If nothing else, time will tell that this pope is ecumenical in a way that is an abandonment and distortion of previous Roman Catholic theology.


41:23 - Fair enough, but I would challenge any passage you try to use to teach that purgatory exists. You don’t get this except from some extreme hermeneutical gymnastics. 1 Cor 3 is a passage I imagine you would use and I tackled that head on. Your defense of purgatory in response to my video is “one of those passages doesn’t teach purgatory”. We agree on that. In fact, I think that no passage teaches it. Please note that even if true, your complaint does nothing to diminish my conclusion that purgatory is unbiblical, you merely agree that Ephesians 5:26 doesn’t teach it.


53:36 - You say you’ve never heard of this prayer but I don’t hear you saying that you disagree with it’s content. That is significant in and of itself. It is the observation of anyone who pays attention to Catholic practices. Mary is seen as “the safest way to approach Jesus”. To the Catholic it is like Mary is going to exert influence over Jesus because Jesus can’t say no to His mother. Notice that you ignore the substantive arguments I give against prayer to Mary. 1- that she would need to have some kind of powers like God in order to hear everyone praying to her all over the world at the same time. 2- that there are prayers exampled from Genesis to Revelation and NONE of them are given toward someone other than God. 3- that any attempt to contact the dead is forbidden.


54:58 - Then why use the image? If the image doesn’t somehow convey prayers to the saint. No cult thought the idol was the god but associated the idol with the thing it represented in the same way Catholics are taught to by the RCC.


55:38 - I covered this in the video. Your claim is empty because it is denied by your practices. It is just a rewording of things to escape an obvious conclusion. It’s merely a practicing of idolatry while saying, “don’t worry, it’s not idolatry”.

continued in NEXT comment...

Mike Winger said...

59:02 - So, you take an even more liberal stance than I represented on the word adelphos. You are saying they may have been his cousins, nephews, friends, tribesmen, or merely other Jews. I’ve never heard such a broad and weak interpretation of the term. Further, the context of its use clearly implies that these were brothers of the same mother. This is because of the joining of “brothers” with the “mother” of Jesus, not to mention his sisters. It would be strange indeed to be taking the word to mean “the mother of Jesus and some who shared spiritual kinship with Him”

Matthew 12:46–47 (NKJV)
46While He was still talking to the multitudes, behold, His mother and brothers stood outside, seeking to speak with Him.
47Then one said to Him, “Look, Your mother and Your brothers are standing outside, seeking to speak with You.”

Matthew 13:55 (NKJV)
55Is this not the carpenter’s son? Is not His mother called Mary? And His brothers James, Joses, Simon, and Judas?

Mark 6:3 (NKJV)
3Is this not the carpenter, the Son of Mary, and brother of James, Joses, Judas, and Simon? And are not His sisters here with us?” So they were offended at Him.

Luke 8:19–20 (NKJV)
19Then His mother and brothers came to Him, and could not approach Him because of the crowd.
20And it was told Him by some, who said, “Your mother and Your brothers are standing outside, desiring to see You.”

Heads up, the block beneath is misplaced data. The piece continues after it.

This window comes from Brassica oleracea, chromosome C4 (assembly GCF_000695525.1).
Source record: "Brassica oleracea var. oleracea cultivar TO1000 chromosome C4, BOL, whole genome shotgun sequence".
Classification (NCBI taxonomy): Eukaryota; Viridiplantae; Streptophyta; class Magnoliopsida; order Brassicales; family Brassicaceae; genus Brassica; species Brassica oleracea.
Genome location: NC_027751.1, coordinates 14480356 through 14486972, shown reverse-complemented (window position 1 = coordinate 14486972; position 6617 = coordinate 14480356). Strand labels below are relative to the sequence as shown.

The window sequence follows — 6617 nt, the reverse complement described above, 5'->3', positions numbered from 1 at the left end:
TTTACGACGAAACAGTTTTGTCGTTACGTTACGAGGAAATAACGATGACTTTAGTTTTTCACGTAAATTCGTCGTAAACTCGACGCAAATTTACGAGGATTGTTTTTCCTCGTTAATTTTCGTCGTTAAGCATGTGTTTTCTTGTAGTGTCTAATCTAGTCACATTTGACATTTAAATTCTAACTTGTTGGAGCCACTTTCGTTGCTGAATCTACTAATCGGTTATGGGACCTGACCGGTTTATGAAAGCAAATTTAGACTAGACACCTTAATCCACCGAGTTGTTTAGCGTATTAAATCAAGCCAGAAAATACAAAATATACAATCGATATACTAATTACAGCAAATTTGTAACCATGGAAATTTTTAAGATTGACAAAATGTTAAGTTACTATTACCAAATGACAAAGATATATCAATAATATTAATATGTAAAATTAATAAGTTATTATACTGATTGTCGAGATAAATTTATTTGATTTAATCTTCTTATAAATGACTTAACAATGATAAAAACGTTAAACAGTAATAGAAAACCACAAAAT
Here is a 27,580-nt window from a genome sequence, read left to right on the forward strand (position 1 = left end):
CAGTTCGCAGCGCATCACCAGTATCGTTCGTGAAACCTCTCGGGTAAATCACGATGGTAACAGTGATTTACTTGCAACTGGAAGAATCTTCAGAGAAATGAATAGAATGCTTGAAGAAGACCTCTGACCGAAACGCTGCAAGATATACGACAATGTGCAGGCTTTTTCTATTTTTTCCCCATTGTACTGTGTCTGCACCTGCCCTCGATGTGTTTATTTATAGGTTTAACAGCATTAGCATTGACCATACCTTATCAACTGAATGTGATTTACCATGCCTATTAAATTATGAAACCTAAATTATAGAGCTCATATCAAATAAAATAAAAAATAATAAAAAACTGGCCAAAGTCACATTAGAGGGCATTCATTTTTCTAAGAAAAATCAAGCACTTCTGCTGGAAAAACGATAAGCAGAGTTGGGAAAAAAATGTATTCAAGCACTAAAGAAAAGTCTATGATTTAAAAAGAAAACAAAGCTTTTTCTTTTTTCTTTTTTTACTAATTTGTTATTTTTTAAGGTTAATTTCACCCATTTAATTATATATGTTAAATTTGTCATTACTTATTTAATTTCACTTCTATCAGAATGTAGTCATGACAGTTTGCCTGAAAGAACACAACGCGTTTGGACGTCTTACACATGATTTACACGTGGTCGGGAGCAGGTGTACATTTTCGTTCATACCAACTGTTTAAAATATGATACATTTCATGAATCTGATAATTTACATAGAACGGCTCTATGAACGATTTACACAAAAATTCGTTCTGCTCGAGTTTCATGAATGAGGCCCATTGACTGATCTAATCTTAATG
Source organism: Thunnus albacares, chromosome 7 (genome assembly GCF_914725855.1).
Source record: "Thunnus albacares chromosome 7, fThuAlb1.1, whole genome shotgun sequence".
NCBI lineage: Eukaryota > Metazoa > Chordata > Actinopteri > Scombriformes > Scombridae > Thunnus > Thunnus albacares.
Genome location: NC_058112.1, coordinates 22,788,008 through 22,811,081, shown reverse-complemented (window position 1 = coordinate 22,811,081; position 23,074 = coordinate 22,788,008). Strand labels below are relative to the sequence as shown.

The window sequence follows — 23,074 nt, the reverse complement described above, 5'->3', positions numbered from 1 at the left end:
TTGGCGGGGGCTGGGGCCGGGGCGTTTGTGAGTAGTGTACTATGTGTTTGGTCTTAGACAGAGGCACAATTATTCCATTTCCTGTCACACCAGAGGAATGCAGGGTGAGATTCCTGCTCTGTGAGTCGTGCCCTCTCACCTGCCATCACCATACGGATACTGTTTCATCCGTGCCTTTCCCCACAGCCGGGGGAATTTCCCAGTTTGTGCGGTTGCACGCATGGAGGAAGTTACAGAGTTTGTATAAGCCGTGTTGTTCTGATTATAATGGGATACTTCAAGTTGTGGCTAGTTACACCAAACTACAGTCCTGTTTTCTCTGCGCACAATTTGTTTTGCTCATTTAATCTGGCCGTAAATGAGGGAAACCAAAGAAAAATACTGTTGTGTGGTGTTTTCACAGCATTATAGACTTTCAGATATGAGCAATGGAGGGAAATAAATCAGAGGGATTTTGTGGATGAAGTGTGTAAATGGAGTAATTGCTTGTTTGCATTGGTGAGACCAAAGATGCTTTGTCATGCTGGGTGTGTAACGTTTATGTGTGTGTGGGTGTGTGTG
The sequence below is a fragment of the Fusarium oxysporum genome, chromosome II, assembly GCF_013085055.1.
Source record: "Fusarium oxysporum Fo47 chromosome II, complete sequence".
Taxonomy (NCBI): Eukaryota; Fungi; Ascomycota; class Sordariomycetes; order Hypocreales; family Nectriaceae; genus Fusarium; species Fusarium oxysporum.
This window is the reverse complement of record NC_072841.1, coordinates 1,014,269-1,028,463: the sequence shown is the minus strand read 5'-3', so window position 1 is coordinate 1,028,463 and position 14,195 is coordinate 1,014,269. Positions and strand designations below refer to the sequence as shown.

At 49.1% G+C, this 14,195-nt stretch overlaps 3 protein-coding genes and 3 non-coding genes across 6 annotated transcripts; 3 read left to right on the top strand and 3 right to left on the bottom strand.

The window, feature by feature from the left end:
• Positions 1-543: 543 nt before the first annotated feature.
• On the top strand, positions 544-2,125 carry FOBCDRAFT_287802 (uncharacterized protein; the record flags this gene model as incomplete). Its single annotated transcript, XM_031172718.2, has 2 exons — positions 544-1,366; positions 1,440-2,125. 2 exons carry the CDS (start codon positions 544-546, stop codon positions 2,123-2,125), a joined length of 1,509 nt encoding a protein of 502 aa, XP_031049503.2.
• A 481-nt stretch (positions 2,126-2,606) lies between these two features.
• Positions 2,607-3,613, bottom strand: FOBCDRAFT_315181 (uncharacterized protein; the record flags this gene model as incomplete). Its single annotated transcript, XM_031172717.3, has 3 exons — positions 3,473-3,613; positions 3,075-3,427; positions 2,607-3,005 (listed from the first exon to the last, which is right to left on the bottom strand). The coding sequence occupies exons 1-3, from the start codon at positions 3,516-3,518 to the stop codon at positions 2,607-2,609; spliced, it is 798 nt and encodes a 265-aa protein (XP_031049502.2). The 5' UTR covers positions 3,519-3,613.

John 2:12 (NKJV)
12After this He went down to Capernaum, He, His mother, His brothers, and His disciples; and they did not stay there many days.

Acts 1:14 (NKJV)
14These all continued with one accord in prayer and supplication, with the women and Mary the mother of Jesus, and with His brothers.

The context pushes us to seeing adelphos as Jesus sharing a mother with these brothers and sisters.

This is a whole debate in and of itself but I think you simply demonstrate the willingness to receive any interpretation, no matter how unlikely, as long as it supports RC teaching. The priority is on the church, not on the truth of the Bible.


1:00:58 - Empty claims contradicted by the doctrines and practices in the Catholic church.

You merely attacked side issues and played semantics instead of tackling the substance of my concerns. You didn’t defend Catholic teaching or claims. You didn’t refute the meat of my points. You didn’t even offer one significant refutation that would detract from the conclusion that the RCC has a false claim to authority and has piled up many doctrines which are unsupported by the Bible and amount to a gospel of works + grace which is contradicted by scripture. I sincerely hope that you will consider these things and while I disagree with you it is not with any animosity. I appreciate you taking the time you did on this but the consequences of being wrong on these issues is too big to ignore.


Sincerely,
Mike Winger

Mike Winger said...

I would appreciate a response to my comments. I have no animosity or bitterness toward you at all, I just want to seek truth on these issues and I think that the things you wrote hurt that agenda. I spent a great deal of time and energy trying to accurately understand and present information that is relevant to the truthfulness of Roman claims. I could have used spurious info or gone for days talking about Catholic endorsed violence, persecutions, papal orgies, Babylonian and pagan practices, etc etc. Why didn't I do this? Because I don't want to deal with secondary or spurious issues and I don't want to do what I have seen some people do when they miss the target by attacking things that don't really represent Catholicism. I took the time to respond to your blog and I appreciate that you have left my comments available to others. However, I would appreciate a response to what I have said about your blog.

in search of truth,
Mike Winger

pwndecaf said...

Well said, Mike.